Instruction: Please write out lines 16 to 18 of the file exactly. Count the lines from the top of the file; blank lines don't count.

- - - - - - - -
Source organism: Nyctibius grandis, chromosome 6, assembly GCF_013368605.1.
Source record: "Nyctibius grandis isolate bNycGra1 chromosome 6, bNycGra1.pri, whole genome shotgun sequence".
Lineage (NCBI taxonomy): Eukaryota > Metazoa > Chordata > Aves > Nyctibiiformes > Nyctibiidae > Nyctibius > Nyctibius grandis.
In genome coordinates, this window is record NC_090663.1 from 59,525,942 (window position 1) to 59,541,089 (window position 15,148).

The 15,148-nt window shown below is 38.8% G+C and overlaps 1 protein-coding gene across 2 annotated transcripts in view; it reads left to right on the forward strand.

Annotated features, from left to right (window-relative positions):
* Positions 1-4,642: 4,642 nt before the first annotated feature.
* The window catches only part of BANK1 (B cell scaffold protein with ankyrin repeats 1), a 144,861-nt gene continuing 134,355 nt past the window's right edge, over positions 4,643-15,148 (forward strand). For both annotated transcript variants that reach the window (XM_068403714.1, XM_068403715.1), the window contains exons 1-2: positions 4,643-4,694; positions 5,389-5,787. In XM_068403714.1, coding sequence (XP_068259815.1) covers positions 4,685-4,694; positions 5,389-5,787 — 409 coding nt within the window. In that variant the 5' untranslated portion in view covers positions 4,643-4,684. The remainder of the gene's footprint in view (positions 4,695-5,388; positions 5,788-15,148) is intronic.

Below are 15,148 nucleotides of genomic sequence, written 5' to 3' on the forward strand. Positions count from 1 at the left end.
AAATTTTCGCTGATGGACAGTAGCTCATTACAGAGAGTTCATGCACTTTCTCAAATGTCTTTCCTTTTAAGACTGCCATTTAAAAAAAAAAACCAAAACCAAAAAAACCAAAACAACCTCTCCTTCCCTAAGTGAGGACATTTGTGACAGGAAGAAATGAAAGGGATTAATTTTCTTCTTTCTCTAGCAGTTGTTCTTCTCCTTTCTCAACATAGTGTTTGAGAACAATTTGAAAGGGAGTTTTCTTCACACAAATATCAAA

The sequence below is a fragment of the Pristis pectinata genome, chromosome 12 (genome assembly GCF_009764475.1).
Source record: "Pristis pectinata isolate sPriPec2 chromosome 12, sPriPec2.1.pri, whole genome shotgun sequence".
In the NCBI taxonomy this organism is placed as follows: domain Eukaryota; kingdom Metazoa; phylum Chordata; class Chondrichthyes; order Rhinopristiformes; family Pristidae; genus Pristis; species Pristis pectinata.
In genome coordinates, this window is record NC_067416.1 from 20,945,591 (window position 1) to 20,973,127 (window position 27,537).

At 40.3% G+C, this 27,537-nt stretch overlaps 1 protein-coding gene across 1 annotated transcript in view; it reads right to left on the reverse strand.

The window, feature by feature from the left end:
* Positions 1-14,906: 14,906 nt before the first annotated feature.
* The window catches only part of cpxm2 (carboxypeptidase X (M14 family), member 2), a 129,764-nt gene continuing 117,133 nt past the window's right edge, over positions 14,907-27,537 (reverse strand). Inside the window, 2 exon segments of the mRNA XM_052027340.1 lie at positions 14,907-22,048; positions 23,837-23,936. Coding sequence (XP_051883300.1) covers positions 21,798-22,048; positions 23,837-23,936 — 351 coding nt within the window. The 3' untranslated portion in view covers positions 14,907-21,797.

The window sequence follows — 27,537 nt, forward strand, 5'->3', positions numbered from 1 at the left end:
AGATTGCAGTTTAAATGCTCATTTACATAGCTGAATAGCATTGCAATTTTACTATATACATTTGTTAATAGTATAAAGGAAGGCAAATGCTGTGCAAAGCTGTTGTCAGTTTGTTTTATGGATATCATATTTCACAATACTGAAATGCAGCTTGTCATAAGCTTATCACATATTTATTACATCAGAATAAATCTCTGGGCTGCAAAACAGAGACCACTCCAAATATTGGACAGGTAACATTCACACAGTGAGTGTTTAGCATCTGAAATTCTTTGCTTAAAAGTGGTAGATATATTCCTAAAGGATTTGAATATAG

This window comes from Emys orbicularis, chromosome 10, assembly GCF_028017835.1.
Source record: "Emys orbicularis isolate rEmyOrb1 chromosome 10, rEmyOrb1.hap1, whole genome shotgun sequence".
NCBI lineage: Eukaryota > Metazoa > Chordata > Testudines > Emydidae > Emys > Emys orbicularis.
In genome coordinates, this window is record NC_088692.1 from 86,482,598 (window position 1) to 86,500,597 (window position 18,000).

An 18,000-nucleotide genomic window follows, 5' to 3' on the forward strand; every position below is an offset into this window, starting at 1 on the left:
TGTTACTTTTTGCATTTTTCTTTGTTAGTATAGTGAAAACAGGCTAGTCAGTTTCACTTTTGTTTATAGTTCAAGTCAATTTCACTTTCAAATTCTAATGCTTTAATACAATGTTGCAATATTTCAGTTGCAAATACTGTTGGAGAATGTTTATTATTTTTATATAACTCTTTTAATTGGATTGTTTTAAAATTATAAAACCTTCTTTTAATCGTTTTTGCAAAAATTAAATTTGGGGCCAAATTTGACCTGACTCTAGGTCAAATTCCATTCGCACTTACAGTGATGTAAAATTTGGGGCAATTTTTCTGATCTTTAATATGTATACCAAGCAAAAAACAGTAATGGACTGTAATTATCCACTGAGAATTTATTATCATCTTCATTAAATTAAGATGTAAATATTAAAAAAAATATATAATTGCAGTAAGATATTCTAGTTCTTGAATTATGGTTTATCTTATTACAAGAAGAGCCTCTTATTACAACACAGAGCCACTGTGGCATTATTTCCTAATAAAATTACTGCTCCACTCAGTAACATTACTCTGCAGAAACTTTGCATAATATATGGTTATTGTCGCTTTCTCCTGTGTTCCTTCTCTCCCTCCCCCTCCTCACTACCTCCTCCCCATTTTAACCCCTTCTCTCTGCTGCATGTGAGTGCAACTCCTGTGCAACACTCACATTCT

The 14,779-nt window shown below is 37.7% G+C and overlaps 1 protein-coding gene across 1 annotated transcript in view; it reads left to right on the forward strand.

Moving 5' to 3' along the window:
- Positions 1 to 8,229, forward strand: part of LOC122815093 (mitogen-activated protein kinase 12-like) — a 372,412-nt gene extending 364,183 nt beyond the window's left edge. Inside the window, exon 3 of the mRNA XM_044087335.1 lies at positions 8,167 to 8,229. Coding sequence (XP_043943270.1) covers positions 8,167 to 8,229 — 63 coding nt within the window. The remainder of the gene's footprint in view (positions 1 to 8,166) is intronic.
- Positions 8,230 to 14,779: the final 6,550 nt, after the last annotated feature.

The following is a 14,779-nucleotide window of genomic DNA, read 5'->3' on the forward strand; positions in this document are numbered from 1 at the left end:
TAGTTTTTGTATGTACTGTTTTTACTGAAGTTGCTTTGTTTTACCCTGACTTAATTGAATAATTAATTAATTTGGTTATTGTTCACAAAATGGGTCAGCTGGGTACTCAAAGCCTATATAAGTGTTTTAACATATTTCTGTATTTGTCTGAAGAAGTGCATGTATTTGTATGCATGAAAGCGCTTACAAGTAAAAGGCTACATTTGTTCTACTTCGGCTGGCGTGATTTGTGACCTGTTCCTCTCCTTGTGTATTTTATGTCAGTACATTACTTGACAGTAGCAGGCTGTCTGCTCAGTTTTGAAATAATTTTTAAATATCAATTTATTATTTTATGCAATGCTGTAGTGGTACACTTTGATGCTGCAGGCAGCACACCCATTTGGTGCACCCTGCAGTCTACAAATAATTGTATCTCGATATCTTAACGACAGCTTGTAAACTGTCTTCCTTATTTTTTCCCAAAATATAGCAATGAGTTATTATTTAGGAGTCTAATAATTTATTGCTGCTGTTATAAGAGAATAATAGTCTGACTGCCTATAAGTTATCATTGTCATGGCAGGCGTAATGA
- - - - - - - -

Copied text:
The window, feature by feature from the left end:
* Positions 1-14,906: 14,906 nt before the first annotated feature.
* The window catches only part of cpxm2 (carboxypeptidase X (M14 family), member 2), a 129,764-nt gene continuing 117,133 nt past the window's right edge, over positions 14,907-27,537 (reverse strand). Inside the window, 2 exon segments of the mRNA XM_052027340.1 lie at positions 14,907-22,048; positions 23,837-23,936. Coding sequence (XP_051883300.1) covers positions 21,798-22,048; positions 23,837-23,936 — 351 coding nt within the window. The 3' untranslated portion in view covers positions 14,907-21,797.